Gestational Diabetes: The Fact File

Gestational Diabetes Mellitus is the development of high blood sugar levels during pregnancy. It occurs in about 4% of all pregnancies. It is typically diagnosed in the later months of pregnancy and often occurs in women who have no prior history of diabetes.


The two main aspects of the underlying pathology is insulin resistance as well as impaired glucose tolerance, where the body’s cells fail to respond to the hormone insulin in the usual way.

Several pregnancy hormones are thought to disrupt the usual action of insulin as it binds to its receptor, most probably by interfering with the cell signaling pathways. Insulin is a hormone made by specialized cells of the pancreas that allows the body to metabolize glucose for later usage as fuel (energy). When levels of insulin are low, or when the body cannot effectively use insulin (i.e., when one has insulin resistance), blood glucose levels rise. This gives rise to the diabetic condition.

Risk factors for developing gestational diabetes in pregnant women include:

  • Women with history of gestational diabetes are at an increased risk of developing the condition during future pregnancies. The risk of gestational diabetes recurring during a second pregnancy is between 30- 84%.
  • Women who have given birth to a baby weighing more than 4000 grams are more likely to develop gestational diabetes in their next pregnancy.
  • Women diagnosed with impaired glucose tolerance or impaired fasting glucose levels or pre-diabetes before getting pregnant are at a greater risk of developing gestational diabetes.
  • When women who are overweight/obese get pregnant, they are at a greater risk of developing gestational diabetes. Being overweight increases the risk of gestational diabetes 2-fold, while obesity increases the risk 4-fold and severe obesity 8.6-fold.
  • Women who have a first degree relative (such as a sibling or parent) with diabetes, are at a higher risk of gestational diabetes.
  • Some studies have shown that being aged above 35 years when getting pregnant for the first time increases the risk of gestational diabetes compared with being pregnant at a younger age.
  • Women from certain ethnicities are at an increased risk. Examples include African-Americans, Native Americans, Afro-Caribbeans, Pacific Islanders, Hispanics, Middle eastern and South east Asians.
  • Other risk factors include smoking in the mother and women with polycystic ovarian syndrome (PCOS).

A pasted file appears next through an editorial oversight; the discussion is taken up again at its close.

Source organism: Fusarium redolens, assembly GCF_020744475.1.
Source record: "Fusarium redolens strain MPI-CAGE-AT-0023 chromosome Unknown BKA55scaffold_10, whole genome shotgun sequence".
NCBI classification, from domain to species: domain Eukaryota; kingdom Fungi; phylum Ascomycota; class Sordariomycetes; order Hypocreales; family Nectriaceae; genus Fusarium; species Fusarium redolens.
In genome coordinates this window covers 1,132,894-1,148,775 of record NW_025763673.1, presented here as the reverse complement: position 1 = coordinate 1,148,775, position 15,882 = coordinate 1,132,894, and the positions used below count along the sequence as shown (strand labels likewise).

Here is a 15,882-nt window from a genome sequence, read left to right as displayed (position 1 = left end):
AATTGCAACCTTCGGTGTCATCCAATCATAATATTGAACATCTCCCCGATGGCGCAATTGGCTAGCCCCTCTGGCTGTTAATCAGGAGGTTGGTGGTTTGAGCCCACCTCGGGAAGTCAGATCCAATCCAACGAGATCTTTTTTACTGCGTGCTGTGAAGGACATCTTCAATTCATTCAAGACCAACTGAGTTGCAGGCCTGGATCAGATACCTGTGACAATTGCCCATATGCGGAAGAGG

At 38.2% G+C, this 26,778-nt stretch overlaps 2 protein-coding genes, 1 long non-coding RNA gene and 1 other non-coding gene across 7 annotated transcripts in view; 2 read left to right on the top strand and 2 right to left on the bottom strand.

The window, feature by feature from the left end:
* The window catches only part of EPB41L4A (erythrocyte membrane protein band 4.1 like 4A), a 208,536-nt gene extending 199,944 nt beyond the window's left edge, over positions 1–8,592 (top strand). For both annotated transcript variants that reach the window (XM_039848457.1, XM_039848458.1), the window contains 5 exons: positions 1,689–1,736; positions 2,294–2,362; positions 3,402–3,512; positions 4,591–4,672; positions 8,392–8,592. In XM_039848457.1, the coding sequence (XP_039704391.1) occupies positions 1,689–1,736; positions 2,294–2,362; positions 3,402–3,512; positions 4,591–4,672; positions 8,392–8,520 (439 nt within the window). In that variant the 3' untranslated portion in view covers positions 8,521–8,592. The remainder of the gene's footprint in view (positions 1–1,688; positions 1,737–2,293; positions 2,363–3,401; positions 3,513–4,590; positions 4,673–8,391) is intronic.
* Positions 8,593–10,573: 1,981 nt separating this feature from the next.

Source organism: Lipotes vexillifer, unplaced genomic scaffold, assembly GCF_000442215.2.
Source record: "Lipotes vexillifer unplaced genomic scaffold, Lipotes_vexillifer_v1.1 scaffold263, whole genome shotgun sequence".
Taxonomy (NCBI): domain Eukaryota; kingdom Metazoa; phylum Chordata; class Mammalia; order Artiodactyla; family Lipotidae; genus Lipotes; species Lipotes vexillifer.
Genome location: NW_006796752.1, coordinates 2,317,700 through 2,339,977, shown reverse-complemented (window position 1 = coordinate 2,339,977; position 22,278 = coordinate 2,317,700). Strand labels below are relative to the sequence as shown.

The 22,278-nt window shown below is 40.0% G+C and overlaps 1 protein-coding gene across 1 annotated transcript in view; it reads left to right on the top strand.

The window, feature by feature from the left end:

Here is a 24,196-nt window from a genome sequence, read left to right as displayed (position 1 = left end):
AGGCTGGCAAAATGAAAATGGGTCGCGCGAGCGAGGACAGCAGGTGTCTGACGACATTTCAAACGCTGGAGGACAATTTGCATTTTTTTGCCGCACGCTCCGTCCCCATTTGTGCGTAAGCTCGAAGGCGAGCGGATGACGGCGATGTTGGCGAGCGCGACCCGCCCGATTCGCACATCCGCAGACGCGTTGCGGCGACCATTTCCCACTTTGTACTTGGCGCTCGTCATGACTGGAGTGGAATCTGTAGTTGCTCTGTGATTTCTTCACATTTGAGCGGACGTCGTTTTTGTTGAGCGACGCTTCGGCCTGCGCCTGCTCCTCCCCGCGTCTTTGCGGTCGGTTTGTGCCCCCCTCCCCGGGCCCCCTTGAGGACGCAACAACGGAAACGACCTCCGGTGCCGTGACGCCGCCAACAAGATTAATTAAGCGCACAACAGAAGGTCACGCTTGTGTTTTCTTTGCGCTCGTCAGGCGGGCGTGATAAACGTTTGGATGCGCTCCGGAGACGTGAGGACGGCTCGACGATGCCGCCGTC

Symptoms of gestational diabetes include:

  • Excessive thirst with dry mouth.
  • Frequent urination.
  • Recurrent infections including thrush or yeast infection.
  • Blurred vision.

How does gestational diabetes affect the baby?

Gestational diabetes raises the risk of birth complications and future health conditions. They include:

  • Premature birth.
  • Macrosomia/ large baby.
  • Placental abruption, which can be fatal to both mother and baby.
  • Trauma during delivery.
  • Stillbirth of the baby.
  • Low blood sugar (hypoglycemia) of the newborn.
  • Development of obesity and diabetes later in the baby’s life.

How does gestational diabetes affect the mother?

  • They have a greater chance of needing a Cesarean birth (C-section), in part due to large infant size.
  • Gestational diabetes may increase the risk of preeclampsia, a maternal condition characterized by high blood pressure and protein levels in the urine.
  • Women with GDM are also at increased risk of having type 2 diabetes after the pregnancy.

What are the screening guidelines for gestational diabetes?

All pregnant women should be screened for gestational diabetes during their pregnancy. Most pregnant women are tested between the 24th and 28th weeks of pregnancy.


Gestational diabetes can be diagnosed by routine blood sugar testing.

The tests used to check for diabetes include:

  1. Fasting blood glucose, which measures the blood sugar around 8 hours after the last meal;
  2. Post prandial blood glucose, which measures blood sugar 2 hours after a meal;
  3. Glycated haemoglobin (HbA1c), which helps determine blood glucose control over the previous three months.

Treatment and control:

Gestational diabetes can usually be controlled by managing the diet and taking regular exercise. However, some women may require medications such as insulin or oral hypoglycemic agents to bring their blood sugar level under control.

It is important to detect and diagnose gestational diabetes carefully so as to avoid any further complications to both, the mother and the child.

Article Credits – Dr. Garima Mishra